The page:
I often find it confusing when to actually use commas, (i) and when not to. As a result, to prevent run-on or long sentences, I tend to put them in where I would pause in speech. Usually, this does not pose that many problems anymore, but in somewhat more complicated situations (ii) I still find myself wondering if the pause in speech would generate a comma in writing (iii) or not.
I know there are many questions about punctuation of this sort, but all I've found have been too specific to put me at ease. As a concrete example, I am struggling with the following sentence from my thesis:
(1) Dynamical properties usually mean properties of a system that are unchanged as the system progresses. For instance, this incorporates the properties of being fix, periodic, and stable, for points, but also as we shall see, for orbits.
Question 1: In (1), I do not really know how to use commas in the second sentence. Is the problem punctuation or rather formulation? Should I restate the whole sentence, or could commas be moved/removed to make it better? Initially, I even had a comma after 'also'; I am not really sure about this either. (To make things clear: 'fix', 'periodic', and 'stable' are words describing properties of the noun 'point', but also of 'orbits'.)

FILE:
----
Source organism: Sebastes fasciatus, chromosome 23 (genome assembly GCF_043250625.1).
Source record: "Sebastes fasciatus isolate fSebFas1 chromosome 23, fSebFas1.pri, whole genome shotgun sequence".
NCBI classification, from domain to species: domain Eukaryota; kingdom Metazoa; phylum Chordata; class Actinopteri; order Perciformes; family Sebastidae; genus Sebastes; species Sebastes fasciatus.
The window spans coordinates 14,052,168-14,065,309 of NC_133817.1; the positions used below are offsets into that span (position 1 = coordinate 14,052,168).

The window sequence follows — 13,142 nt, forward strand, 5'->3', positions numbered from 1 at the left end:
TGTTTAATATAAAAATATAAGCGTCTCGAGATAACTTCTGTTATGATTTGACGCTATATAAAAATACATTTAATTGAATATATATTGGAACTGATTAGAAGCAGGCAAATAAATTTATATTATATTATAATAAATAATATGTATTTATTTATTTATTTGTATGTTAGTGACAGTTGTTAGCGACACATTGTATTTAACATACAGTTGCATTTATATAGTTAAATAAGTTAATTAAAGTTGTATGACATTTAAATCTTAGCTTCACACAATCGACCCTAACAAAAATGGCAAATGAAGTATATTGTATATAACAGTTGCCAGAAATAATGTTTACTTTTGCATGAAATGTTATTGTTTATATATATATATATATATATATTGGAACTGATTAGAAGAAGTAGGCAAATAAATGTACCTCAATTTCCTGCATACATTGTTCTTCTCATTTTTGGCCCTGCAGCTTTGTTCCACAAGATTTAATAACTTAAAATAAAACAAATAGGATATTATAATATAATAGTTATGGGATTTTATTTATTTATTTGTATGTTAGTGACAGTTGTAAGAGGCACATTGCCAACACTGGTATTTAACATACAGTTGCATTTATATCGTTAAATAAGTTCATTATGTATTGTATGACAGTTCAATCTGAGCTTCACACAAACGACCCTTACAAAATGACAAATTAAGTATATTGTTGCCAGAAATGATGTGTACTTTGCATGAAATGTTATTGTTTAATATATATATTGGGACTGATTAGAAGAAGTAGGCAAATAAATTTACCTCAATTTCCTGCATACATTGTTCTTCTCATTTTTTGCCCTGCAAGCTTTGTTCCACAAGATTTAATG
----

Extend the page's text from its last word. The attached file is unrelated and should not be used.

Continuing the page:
Question 2 (optional): Consider (i), (ii), and (iii) in §1 of this question. In (i), is the comma correct/wrong or perhaps correct but unnecessary? (Does it perhaps have to be 'and when not to use commas.', for it to have a comma?). In (ii), the sentence becomes very long, and I find my self wanting to insert a comma, but I feel it is wrong here, am I correct? In (iii) I am pretty sure there should be no comma, but exactly why is this? (Is it just to short?)
English is not my first language, but feel free to nitpick on as much grammar as you want throughout. I am eager to learn as much as I can.